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The ability of primates to learn languages: theory supported by Descartes of Hobbes?

Modern research on the ability of non-human primates to learn language has found that certain species are capable of learning to use symbolic gestures or visual symbols to represent objects and concepts. However, none of these species could ever be taught the ability to combine these symbols in novel ways to create new expressions as humans do on a daily basis. In other words, the difference in language abilities between humans and nonhuman primates is qualitative rather than quantitative. Does this finding support Descartes' or Hobbes' view of the human mind? Why or why not?

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The central issue between human and animal language is the freedom of the former; human language can become very abstract, dealing with any sort of situation. Animal language is immediate and deals only with specific stimuli. If this is the simple concept of the difference, then it is Descartes that better fits it. Hobbes' nominalism rejects that objects have any intrinsic meaning or essence. Instead, objects are named because they are valued or important to humanity. Since objects have no essence, names are mere words, and definitions are the creation of thought.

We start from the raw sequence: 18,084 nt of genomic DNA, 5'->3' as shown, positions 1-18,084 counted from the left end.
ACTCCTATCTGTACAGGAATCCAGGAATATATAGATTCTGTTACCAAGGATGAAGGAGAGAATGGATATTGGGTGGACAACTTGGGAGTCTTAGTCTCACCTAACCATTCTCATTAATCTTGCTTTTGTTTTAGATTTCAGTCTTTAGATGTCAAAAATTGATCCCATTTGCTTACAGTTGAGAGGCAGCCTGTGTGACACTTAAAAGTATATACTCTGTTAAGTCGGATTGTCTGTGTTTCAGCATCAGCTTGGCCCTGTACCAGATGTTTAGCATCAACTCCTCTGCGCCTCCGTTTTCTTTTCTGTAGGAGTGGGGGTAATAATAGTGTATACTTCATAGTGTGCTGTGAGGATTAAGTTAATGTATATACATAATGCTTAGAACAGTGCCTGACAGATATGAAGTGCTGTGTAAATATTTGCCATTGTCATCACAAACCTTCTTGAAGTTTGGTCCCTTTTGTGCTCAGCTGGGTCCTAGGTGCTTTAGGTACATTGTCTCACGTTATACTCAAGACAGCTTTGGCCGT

Thomas Hobbes' view of language is more positivist and mechanical than Descartes. In the simplest view, Hobbes considers language the act of naming or marking. This means that human beings name things, and these names remind us of certain qualities of the thing named. Words name concepts in our minds (Doliwa, 2009). In other words, definition exists in the ...

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The ability of primates to learn languages and theory support by Descartes of Hobbes are determined.